Judith’s PhD research looked at place-making among unemployed people, questioning how the meaning of home shifts in relation to one’s employment status. These questions about place-making and how we understand home resurface in two projects produced in collaboration with SFU’s Gerontology Research Centre. The first project funded by the Vancouver Foundation looks at the impact of displacement of the elderly in the case of the current Kiwanis Towers Project, Richmond, BC, asking how are individuals recreating their homes in the context of displacement. The second project, funded by Baptist Housing, evaluates health and wellbeing issues as seniors transition from two out-dated, long-term care facilities into a newly designed facility where design principles have been articulated specifically around health and wellbeing. Judith notes that much of her research concerns a critical investigation of ‘ageing-in-place’ an academic concept and important policy-driver which has serious implications for the quality of life as well as the costs of care for seniors across Canada.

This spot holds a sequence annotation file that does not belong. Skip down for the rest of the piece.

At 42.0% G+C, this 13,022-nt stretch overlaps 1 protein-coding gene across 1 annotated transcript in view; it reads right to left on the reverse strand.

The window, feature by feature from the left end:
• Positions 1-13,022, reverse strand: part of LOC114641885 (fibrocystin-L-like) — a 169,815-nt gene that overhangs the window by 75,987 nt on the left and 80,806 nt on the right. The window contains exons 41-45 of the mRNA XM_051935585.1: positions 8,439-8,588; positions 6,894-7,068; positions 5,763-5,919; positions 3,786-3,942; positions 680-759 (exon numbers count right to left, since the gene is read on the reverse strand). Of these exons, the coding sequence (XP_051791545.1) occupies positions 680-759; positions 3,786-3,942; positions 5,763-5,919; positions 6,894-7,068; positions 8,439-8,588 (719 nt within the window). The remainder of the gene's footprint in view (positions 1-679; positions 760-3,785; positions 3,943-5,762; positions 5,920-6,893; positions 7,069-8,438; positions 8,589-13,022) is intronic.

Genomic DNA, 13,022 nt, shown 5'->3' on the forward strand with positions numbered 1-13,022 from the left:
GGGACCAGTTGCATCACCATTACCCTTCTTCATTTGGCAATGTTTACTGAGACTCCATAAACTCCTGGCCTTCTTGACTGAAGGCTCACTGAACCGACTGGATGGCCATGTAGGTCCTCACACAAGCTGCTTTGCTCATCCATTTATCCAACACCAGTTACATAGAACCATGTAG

Building on her work with seniors, Judith also recently completed a research and development project which designed and tested a ‘Smart Distress Monitor’ for in-home passive monitoring of older frail and disabled people. The project developed infra-red sensors to “detect the activity or inactivity of older people in their home in order to raise alerts concerning developing health care needs.”